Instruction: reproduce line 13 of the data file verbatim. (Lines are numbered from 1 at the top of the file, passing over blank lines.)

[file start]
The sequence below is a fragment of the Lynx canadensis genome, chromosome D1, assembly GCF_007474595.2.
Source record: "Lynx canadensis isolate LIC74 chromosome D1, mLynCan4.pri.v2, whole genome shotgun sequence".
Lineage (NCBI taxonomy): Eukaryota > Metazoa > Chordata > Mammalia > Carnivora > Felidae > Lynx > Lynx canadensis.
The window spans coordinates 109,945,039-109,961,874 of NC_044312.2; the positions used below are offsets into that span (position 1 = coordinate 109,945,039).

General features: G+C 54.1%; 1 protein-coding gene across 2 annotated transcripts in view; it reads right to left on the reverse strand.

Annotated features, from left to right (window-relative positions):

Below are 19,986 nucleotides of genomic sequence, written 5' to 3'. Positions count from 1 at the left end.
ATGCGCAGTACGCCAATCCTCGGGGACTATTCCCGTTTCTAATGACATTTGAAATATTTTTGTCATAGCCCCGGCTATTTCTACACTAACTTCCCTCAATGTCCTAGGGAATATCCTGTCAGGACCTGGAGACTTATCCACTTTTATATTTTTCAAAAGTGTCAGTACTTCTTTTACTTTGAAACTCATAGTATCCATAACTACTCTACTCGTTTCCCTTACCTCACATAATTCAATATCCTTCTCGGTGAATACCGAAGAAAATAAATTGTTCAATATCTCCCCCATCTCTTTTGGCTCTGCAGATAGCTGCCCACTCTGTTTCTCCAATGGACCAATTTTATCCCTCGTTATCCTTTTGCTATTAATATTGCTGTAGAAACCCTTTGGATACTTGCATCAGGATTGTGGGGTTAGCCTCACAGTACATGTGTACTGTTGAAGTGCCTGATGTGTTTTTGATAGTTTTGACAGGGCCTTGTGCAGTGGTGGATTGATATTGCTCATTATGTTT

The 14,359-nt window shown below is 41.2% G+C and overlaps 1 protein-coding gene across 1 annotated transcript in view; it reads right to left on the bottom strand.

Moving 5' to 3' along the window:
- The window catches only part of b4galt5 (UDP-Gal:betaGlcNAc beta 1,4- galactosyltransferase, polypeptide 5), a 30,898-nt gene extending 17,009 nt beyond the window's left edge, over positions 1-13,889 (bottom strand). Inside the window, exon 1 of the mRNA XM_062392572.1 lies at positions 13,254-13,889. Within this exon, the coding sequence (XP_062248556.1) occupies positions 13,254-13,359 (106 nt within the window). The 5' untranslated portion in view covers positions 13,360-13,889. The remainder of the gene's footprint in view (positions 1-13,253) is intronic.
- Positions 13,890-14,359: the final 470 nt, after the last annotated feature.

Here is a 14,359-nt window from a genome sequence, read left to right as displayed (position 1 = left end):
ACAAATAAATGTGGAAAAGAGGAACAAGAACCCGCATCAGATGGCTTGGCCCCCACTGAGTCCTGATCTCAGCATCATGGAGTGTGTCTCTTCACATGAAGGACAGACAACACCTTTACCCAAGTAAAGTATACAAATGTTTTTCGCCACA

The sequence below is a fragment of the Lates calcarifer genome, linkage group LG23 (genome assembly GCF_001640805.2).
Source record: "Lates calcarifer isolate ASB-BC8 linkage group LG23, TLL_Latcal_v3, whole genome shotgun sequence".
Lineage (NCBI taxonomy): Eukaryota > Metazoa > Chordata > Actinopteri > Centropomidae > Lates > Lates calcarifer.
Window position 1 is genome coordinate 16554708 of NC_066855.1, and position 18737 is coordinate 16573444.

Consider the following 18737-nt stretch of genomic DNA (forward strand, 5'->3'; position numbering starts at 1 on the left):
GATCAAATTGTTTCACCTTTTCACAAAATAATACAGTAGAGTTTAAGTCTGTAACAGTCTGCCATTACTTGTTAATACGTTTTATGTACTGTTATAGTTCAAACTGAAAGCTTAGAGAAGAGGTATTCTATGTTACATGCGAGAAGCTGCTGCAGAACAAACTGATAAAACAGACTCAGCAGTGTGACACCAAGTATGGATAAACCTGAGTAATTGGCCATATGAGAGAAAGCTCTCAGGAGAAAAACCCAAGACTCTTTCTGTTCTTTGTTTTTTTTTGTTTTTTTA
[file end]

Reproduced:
Here is a 14,359-nt window from a genome sequence, read left to right as displayed (position 1 = left end):